Okay, so, I guess you’re still allowed to read the Bible in Finland.
That’s good news, right?
A court of appeal dismissed all charges of “hate speech” and “ethnic agitation” against Finnish lawmaker Päivi Räsänen on Tuesday in what has been hailed as a victory for free speech.
The Finnish member of Parliament had been charged in 2021 after publicly sharing in 2019 her biblical, religious views on marriage as between one man and one woman.
Though Räsänen, 63, was unanimously acquitted by a Finnish District Court in 2022, prosecutors appealed her acquittal to the Helsinki Court of Appeal. The former minister of the interior faced the possibility of tens of thousands of euros in fines and two years in prison.
Two years in prison for quoting the Bible. In Finland, a country that isn’t really even very politically correct (just innocent and generally confused and bedazzled by modernity).
This is the extreme nature of our plight.
On Nov. 14, the Helsinki Court of Appeal unanimously ruled to uphold the 2022 acquittal, finding that it had “no reason, on the basis of the evidence received at the main hearing, to assess the case in any respect differently from the district court. There is therefore no reason to alter the final result of the district court’s judgment.”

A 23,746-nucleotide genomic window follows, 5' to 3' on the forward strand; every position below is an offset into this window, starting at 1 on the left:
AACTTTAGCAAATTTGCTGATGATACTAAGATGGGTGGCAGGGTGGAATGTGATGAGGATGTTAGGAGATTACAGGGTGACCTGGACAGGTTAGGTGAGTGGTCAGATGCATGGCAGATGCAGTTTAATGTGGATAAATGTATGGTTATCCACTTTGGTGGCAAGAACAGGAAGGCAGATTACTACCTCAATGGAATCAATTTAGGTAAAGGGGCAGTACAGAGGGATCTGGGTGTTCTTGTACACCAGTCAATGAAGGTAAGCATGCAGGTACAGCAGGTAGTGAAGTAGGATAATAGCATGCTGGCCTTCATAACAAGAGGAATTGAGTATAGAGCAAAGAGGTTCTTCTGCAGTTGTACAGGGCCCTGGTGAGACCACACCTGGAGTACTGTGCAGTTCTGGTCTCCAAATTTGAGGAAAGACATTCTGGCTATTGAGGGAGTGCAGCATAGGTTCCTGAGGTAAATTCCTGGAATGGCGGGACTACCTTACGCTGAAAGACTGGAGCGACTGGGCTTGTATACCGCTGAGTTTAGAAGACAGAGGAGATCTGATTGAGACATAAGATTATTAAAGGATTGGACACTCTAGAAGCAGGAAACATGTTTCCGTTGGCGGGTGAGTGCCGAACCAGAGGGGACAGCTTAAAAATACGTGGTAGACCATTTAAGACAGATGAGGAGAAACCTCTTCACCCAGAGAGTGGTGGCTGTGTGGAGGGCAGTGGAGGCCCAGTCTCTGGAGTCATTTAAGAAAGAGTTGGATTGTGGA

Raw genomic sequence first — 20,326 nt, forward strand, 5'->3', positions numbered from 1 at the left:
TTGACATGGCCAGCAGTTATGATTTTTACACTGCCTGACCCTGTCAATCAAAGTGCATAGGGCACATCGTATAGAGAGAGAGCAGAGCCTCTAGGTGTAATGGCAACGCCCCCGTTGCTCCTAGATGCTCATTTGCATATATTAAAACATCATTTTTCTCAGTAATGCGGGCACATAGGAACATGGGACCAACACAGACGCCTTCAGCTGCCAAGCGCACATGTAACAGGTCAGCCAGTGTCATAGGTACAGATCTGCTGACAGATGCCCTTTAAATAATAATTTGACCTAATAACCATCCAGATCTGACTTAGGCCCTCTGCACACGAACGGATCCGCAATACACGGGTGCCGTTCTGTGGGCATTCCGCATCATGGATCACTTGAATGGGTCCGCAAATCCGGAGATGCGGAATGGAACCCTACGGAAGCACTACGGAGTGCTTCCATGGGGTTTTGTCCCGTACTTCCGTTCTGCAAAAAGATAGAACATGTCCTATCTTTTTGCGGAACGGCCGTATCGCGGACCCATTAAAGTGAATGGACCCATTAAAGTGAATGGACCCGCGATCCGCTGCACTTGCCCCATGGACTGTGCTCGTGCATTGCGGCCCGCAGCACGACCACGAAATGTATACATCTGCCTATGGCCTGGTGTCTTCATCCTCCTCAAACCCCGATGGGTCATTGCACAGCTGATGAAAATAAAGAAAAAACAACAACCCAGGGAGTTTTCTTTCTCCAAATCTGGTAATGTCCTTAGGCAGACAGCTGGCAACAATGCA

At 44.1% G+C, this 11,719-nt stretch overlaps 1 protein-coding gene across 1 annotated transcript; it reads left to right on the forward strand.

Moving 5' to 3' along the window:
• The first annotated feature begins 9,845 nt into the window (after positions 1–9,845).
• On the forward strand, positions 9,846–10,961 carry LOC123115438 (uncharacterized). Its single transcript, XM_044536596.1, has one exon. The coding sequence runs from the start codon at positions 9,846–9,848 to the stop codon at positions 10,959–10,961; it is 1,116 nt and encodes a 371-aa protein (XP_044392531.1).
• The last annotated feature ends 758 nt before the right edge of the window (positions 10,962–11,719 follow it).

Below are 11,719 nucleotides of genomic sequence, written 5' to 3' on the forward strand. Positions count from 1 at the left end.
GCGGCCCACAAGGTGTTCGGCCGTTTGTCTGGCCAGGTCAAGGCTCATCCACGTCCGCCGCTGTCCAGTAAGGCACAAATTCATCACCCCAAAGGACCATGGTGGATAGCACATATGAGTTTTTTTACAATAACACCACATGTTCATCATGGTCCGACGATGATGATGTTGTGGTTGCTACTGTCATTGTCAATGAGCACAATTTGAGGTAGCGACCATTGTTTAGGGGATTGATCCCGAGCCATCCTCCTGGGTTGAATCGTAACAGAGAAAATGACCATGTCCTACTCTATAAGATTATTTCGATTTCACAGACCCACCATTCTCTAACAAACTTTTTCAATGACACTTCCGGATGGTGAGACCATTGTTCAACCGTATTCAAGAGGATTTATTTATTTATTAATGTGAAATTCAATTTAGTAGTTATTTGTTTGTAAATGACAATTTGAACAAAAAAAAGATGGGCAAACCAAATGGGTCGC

The charges against a Finnish Lutheran bishop named Juhana Pohjola were also dismissed by the court of appeal on Nov. 14. Pohjola had also been tried for hate speech for publishing a pamphlet written by Räsänen in 2004 that advocated for the biblical understanding of sexuality and marriage.
“I am deeply relieved,” Räsänen said Nov. 14 via a statement from her legal representatives, the Alliance Defending Freedom (ADF) International. “The court has fully endorsed and upheld the decision of the district court, which recognized everyone’s right to free speech.”
In the 2019 tweet that landed Räsänen in legal troubles, she criticized her denomination for embracing LGBTQ+ ideology, asking how these views could be reconciled with Scripture. In the tweet, she referenced Romans 1:24-27, which clearly states that homosexual activity is against God’s will.
Really, this shouldn’t even be considered a win, and the fact that this is considered a win should be considered a big loss.
If you’re having a discussion about sending people to prison for being Christians, you’ve already lost.
A win for Christians would be something like, say, removing women’s right to vote, or abolishing the age of consent. When you’re losing very badly, “losing a tiny bit less” is not a win. If a sports team is down by 40 points, they don’t say “we’re winning” after scoring one point.
Longer video about the case